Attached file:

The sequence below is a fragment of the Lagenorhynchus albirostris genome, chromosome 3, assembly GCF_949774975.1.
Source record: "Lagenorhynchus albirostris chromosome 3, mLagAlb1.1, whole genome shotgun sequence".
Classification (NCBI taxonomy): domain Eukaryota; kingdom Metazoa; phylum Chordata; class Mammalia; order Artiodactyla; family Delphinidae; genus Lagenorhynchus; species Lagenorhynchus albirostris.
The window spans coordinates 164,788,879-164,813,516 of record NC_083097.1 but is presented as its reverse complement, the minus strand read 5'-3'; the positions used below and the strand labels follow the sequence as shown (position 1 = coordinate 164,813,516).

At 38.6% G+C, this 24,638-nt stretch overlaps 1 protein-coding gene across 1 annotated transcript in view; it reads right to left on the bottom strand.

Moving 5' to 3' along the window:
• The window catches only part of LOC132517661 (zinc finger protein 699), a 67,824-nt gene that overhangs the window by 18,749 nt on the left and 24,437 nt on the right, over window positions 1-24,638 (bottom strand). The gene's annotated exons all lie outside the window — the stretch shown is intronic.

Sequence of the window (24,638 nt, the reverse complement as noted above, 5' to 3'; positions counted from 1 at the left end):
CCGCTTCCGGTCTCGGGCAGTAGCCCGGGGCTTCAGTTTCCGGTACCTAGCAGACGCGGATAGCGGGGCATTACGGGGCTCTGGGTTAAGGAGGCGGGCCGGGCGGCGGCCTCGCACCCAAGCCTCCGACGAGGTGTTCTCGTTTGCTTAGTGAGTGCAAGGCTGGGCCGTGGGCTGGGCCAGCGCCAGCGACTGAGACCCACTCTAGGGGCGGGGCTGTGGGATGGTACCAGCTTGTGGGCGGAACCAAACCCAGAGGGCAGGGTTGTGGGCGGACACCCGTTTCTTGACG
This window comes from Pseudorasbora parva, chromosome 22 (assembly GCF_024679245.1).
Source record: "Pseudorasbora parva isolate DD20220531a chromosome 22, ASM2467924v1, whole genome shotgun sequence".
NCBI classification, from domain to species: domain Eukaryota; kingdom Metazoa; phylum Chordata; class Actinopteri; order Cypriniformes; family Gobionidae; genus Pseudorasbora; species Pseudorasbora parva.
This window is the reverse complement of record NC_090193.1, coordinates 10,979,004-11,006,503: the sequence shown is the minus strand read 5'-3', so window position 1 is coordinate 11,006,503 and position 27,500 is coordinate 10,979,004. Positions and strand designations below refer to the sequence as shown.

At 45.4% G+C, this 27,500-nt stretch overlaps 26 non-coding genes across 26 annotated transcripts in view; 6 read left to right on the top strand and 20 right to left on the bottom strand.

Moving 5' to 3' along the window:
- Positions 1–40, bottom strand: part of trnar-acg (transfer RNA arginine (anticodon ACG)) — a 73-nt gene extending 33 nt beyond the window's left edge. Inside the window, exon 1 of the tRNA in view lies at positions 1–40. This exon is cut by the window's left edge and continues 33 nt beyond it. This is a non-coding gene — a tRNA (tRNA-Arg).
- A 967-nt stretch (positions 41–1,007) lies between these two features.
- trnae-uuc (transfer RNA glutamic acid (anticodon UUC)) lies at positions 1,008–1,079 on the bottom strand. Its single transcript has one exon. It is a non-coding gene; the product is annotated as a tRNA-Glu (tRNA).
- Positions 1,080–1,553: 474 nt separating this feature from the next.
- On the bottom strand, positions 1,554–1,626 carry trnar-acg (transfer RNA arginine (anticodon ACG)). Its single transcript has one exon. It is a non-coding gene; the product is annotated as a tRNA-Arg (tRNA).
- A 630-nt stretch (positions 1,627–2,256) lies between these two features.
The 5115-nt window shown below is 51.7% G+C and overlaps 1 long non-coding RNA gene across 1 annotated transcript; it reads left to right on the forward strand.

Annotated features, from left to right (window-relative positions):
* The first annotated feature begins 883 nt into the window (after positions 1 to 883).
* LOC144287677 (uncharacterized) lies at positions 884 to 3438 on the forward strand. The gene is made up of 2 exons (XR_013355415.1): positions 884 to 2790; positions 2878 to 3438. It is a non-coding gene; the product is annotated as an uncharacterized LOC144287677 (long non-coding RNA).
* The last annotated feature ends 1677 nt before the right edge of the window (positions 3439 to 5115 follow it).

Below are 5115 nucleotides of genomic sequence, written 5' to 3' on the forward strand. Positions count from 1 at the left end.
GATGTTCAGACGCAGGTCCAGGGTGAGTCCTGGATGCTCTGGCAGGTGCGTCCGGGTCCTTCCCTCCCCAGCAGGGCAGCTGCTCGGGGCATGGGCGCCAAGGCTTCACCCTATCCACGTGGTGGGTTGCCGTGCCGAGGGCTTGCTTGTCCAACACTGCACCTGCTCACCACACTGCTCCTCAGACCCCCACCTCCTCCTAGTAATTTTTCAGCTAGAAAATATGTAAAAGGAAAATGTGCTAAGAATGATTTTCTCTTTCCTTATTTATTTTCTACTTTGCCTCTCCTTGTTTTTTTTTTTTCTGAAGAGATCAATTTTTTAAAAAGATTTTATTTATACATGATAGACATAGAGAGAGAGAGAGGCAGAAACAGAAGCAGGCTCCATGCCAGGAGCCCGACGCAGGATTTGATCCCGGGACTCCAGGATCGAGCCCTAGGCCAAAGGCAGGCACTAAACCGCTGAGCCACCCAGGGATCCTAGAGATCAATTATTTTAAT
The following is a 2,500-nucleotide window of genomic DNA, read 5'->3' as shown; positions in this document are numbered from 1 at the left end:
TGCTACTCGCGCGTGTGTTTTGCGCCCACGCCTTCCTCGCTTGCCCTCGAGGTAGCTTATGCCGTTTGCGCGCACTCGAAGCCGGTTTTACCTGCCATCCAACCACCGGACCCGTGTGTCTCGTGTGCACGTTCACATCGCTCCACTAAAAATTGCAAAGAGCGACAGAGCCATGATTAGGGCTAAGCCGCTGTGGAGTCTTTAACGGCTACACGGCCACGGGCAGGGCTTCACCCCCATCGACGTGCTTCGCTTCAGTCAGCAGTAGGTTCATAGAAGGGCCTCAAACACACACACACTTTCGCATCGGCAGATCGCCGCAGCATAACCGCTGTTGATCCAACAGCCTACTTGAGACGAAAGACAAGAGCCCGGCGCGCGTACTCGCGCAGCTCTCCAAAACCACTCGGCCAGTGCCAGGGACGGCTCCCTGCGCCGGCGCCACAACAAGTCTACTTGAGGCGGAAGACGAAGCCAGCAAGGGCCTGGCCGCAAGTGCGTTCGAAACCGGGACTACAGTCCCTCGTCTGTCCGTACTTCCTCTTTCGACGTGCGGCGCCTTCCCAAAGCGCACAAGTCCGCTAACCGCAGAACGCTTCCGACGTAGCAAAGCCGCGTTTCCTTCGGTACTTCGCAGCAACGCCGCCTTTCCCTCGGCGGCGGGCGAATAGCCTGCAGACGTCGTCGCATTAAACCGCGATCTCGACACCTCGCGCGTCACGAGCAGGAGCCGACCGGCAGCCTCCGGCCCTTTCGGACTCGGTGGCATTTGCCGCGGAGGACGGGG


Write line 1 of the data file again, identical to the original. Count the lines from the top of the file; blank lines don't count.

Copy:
The sequence below is a fragment of the Lagenorhynchus albirostris genome, chromosome 3, assembly GCF_949774975.1.